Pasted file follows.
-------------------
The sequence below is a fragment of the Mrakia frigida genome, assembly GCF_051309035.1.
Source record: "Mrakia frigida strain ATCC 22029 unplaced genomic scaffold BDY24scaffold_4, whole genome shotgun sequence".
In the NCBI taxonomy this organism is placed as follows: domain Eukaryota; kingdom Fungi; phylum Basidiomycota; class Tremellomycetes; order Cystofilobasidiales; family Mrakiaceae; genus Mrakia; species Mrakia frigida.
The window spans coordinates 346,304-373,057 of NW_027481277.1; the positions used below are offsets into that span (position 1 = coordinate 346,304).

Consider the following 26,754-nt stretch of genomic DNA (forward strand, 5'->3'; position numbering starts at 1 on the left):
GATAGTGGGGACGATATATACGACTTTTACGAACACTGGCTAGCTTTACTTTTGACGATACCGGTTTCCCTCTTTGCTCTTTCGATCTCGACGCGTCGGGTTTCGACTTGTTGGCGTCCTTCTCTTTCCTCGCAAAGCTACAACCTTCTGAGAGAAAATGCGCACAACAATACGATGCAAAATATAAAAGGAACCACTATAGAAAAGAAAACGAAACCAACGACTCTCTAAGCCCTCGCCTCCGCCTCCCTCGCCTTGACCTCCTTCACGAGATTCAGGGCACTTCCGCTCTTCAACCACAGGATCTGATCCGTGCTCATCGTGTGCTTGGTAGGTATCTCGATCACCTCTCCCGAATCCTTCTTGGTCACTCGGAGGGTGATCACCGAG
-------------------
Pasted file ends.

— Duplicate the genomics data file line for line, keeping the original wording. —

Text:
The sequence below is a fragment of the Mrakia frigida genome, assembly GCF_051309035.1.
Source record: "Mrakia frigida strain ATCC 22029 unplaced genomic scaffold BDY24scaffold_4, whole genome shotgun sequence".
In the NCBI taxonomy this organism is placed as follows: domain Eukaryota; kingdom Fungi; phylum Basidiomycota; class Tremellomycetes; order Cystofilobasidiales; family Mrakiaceae; genus Mrakia; species Mrakia frigida.
The window spans coordinates 346,304-373,057 of NW_027481277.1; the positions used below are offsets into that span (position 1 = coordinate 346,304).

Consider the following 26,754-nt stretch of genomic DNA (forward strand, 5'->3'; position numbering starts at 1 on the left):
GATAGTGGGGACGATATATACGACTTTTACGAACACTGGCTAGCTTTACTTTTGACGATACCGGTTTCCCTCTTTGCTCTTTCGATCTCGACGCGTCGGGTTTCGACTTGTTGGCGTCCTTCTCTTTCCTCGCAAAGCTACAACCTTCTGAGAGAAAATGCGCACAACAATACGATGCAAAATATAAAAGGAACCACTATAGAAAAGAAAACGAAACCAACGACTCTCTAAGCCCTCGCCTCCGCCTCCCTCGCCTTGACCTCCTTCACGAGATTCAGGGCACTTCCGCTCTTCAACCACAGGATCTGATCCGTGCTCATCGTGTGCTTGGTAGGTATCTCGATCACCTCTCCCGAATCCTTCTTGGTCACTCGGAGGGTGATCACCGAG